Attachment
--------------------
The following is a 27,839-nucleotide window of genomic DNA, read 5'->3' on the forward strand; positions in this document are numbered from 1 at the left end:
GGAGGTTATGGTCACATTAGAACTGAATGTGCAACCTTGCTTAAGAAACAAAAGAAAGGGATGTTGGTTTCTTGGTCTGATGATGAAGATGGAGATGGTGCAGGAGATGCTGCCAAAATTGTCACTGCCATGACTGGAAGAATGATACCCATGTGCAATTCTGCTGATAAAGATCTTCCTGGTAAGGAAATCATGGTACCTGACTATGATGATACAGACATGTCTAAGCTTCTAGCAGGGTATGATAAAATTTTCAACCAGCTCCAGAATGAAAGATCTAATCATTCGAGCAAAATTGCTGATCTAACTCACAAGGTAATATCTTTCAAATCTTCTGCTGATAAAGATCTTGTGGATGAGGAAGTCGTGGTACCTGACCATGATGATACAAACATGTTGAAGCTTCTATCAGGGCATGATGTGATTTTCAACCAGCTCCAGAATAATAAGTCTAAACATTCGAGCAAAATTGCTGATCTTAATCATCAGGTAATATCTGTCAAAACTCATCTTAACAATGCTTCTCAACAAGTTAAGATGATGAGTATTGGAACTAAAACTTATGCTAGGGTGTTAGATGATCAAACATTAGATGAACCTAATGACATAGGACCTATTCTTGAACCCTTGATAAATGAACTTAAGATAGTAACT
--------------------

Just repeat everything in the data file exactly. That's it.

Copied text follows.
The following is a 27,839-nucleotide window of genomic DNA, read 5'->3' on the forward strand; positions in this document are numbered from 1 at the left end:
GGAGGTTATGGTCACATTAGAACTGAATGTGCAACCTTGCTTAAGAAACAAAAGAAAGGGATGTTGGTTTCTTGGTCTGATGATGAAGATGGAGATGGTGCAGGAGATGCTGCCAAAATTGTCACTGCCATGACTGGAAGAATGATACCCATGTGCAATTCTGCTGATAAAGATCTTCCTGGTAAGGAAATCATGGTACCTGACTATGATGATACAGACATGTCTAAGCTTCTAGCAGGGTATGATAAAATTTTCAACCAGCTCCAGAATGAAAGATCTAATCATTCGAGCAAAATTGCTGATCTAACTCACAAGGTAATATCTTTCAAATCTTCTGCTGATAAAGATCTTGTGGATGAGGAAGTCGTGGTACCTGACCATGATGATACAAACATGTTGAAGCTTCTATCAGGGCATGATGTGATTTTCAACCAGCTCCAGAATAATAAGTCTAAACATTCGAGCAAAATTGCTGATCTTAATCATCAGGTAATATCTGTCAAAACTCATCTTAACAATGCTTCTCAACAAGTTAAGATGATGAGTATTGGAACTAAAACTTATGCTAGGGTGTTAGATGATCAAACATTAGATGAACCTAATGACATAGGACCTATTCTTGAACCCTTGATAAATGAACTTAAGATAGTAACT